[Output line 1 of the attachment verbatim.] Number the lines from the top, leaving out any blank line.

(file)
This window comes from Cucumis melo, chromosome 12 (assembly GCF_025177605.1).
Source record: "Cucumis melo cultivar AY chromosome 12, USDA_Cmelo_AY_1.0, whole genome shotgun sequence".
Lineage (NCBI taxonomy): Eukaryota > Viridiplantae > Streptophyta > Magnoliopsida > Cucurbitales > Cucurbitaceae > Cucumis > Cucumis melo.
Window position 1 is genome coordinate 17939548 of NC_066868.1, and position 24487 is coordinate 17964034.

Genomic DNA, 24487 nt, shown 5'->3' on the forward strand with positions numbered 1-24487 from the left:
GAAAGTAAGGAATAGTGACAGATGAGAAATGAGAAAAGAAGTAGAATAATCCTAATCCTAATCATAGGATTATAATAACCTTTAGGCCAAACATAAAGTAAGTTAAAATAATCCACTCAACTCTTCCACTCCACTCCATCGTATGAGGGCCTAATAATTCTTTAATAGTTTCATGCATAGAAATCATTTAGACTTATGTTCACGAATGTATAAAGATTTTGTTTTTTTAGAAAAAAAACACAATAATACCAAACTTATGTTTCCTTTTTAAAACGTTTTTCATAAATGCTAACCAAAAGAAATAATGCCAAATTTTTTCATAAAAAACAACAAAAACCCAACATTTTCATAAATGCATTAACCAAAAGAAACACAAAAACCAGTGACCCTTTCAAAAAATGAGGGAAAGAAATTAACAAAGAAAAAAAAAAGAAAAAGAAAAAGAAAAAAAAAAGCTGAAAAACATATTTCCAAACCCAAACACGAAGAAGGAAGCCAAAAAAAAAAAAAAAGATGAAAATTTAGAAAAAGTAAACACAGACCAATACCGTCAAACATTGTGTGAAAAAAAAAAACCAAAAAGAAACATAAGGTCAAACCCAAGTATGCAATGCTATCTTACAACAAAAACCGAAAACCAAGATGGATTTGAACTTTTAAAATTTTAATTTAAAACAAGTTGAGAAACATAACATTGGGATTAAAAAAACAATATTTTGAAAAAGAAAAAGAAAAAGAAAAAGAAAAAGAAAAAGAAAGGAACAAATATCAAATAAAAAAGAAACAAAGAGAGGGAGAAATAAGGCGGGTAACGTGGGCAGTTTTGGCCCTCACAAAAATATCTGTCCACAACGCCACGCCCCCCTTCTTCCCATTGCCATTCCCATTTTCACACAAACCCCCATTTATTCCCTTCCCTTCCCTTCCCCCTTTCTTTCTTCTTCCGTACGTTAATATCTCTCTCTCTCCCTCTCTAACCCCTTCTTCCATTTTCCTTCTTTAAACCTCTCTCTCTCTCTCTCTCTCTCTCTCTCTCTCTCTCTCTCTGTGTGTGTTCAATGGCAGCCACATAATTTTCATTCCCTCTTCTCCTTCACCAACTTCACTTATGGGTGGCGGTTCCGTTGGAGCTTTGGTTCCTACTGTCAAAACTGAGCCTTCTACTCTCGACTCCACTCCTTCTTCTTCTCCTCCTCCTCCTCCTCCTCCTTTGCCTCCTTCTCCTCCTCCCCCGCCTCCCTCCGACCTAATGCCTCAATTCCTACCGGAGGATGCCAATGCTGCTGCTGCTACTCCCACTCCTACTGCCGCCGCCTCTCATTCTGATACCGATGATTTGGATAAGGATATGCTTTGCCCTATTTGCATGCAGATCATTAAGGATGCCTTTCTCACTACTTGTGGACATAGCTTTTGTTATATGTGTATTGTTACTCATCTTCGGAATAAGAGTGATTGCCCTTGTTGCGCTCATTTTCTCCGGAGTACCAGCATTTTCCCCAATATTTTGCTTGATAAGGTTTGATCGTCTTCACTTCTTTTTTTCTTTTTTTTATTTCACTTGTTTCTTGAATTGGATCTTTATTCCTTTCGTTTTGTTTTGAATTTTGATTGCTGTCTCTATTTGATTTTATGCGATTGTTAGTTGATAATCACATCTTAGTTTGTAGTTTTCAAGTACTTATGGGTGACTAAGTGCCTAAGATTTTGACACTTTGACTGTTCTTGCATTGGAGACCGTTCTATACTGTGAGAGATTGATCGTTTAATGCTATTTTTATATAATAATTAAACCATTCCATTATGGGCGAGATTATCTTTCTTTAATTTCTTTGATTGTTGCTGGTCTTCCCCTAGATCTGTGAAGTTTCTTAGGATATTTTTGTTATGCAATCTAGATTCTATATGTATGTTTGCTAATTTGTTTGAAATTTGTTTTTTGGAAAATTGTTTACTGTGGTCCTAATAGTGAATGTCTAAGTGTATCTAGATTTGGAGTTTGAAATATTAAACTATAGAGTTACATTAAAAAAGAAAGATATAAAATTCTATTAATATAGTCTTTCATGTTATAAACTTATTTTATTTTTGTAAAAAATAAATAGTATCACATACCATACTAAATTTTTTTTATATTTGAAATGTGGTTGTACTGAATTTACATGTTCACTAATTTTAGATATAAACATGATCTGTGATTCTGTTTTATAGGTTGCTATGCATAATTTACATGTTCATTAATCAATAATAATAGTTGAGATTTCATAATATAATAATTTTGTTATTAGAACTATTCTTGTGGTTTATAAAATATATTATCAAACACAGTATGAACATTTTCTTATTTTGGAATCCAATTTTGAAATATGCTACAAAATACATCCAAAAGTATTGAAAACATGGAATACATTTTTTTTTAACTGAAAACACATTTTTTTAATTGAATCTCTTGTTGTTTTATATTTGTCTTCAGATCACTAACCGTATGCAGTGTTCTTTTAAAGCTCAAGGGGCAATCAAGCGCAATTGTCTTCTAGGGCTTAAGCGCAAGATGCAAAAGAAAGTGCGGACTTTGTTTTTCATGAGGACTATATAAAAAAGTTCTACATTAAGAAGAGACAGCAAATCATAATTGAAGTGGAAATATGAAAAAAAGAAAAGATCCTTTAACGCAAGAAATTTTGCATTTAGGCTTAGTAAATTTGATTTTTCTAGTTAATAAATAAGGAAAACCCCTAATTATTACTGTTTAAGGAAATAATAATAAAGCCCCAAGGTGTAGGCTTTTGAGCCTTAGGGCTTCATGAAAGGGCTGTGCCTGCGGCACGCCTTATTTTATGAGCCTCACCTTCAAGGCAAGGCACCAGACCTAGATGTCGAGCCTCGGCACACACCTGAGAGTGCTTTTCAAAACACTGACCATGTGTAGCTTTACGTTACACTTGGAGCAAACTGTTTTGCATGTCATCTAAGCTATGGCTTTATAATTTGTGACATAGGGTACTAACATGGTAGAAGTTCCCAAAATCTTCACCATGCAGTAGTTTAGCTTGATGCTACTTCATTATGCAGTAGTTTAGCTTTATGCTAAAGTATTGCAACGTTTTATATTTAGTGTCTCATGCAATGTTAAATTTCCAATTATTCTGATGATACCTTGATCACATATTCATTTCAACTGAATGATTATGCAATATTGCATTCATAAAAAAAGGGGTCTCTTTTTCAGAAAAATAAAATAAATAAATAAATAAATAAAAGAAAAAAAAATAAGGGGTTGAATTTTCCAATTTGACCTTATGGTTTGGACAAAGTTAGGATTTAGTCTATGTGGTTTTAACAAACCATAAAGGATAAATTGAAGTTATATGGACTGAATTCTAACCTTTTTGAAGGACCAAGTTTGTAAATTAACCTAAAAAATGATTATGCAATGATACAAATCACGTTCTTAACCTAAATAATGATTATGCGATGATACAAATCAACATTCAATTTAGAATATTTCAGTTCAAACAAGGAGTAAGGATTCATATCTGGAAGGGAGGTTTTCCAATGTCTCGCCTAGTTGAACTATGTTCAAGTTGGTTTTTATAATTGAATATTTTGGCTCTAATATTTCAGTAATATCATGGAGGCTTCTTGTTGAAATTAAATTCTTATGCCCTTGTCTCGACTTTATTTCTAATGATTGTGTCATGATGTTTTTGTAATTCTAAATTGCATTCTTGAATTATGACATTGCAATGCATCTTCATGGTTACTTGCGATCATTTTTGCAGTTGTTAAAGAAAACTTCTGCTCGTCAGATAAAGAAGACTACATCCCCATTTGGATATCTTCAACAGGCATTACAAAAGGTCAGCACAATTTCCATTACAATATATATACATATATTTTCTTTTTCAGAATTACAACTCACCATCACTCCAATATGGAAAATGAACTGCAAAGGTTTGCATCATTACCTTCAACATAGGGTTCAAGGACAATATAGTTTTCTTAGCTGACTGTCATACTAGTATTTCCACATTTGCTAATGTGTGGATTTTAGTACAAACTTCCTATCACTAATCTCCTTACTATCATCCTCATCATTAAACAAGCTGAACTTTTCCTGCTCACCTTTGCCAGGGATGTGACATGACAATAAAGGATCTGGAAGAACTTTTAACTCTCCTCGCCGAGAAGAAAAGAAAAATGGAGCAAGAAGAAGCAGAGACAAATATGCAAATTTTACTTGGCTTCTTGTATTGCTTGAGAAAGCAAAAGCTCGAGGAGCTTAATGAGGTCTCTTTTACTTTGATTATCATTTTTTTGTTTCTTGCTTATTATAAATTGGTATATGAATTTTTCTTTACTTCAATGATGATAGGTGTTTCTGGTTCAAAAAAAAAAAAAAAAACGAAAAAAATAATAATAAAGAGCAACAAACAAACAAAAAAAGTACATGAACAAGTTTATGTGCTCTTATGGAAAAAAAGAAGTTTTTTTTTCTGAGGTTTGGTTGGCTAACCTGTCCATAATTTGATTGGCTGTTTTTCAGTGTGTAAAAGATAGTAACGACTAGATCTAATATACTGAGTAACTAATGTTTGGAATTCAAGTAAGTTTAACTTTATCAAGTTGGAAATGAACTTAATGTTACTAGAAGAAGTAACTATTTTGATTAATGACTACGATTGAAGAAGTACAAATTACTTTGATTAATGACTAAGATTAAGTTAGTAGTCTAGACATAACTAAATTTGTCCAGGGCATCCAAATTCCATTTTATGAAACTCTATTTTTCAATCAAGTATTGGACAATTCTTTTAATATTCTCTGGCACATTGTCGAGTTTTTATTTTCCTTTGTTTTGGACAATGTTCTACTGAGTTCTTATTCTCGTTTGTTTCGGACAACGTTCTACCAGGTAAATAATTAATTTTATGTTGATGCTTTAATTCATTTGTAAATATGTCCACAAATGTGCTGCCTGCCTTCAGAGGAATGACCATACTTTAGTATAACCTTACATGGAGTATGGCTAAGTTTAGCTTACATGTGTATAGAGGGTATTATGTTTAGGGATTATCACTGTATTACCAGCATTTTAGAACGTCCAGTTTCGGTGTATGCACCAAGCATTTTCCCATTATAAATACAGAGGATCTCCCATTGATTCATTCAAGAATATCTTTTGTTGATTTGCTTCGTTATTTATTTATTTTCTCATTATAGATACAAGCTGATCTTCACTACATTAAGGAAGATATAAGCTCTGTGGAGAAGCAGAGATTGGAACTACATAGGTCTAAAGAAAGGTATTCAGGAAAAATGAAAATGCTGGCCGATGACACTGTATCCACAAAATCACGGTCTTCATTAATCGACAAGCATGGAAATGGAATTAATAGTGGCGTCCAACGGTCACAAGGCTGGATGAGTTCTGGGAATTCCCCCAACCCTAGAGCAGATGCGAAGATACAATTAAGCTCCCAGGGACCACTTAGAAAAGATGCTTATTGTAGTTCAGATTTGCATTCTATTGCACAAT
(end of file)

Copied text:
This window comes from Cucumis melo, chromosome 12 (assembly GCF_025177605.1).